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Sunday 27th May 2018

Eritrea bans female circumcision

10th April 2007

The Eritrean government has outlawed the practice of female circumcision, saying it seriously endangers the health of women.


The information ministry said the life-threatening practice was banned, and that anybody found involved in it would be punished with a fine and imprisonment.

Female circumcision, or female genital mutilition (FGM), is widespread in many parts of Africa in the Middle East, and can involve removing the clitoris, or large parts of the vulva. Girls who do not undergo the procedure are regarded as less marriageable.

The government's announcement follows a long campaign by women's rights groups in Eritrea, who say that more than 90% of Eritrean women have undergone the painful and often dangerous procedure.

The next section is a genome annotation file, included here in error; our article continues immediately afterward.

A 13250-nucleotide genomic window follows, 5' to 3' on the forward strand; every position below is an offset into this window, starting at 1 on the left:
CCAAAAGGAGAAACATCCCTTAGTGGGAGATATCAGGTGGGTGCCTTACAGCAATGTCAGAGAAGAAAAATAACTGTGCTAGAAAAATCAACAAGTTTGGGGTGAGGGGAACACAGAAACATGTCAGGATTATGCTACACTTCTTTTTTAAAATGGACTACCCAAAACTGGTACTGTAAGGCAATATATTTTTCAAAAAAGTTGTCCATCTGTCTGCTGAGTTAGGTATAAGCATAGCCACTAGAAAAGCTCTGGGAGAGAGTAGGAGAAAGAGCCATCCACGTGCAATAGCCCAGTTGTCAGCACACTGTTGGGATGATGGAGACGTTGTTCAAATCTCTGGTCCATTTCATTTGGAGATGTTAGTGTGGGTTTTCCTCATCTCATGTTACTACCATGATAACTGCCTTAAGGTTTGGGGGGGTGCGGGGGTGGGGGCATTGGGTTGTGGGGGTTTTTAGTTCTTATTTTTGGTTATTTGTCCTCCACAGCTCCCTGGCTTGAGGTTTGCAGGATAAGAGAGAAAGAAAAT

Women carry out the surgery as part of an initiation rite to adulthood.

It is known to be a very painful practice that sometimes leads to excessive bleeding, infection, trauma and difficulties in childbirth.

"Female circumcision is a procedure that seriously endangers the health of women, causes them considerable pain and suffering besides threatening their lives," the government proclamation said.

"Whosoever requests, incites or promotes female circumcision by providing tools or any other means and whosoever, knowing that female circumcision is to take place or has taken place, fails without good cause, to warn or inform the proper authorities promptly, shall be punishable with a fine and imprisonment," it continued.

The ban came into force on March 31, the information ministry said. Bans in other African countries exist, but are rarely enforced.


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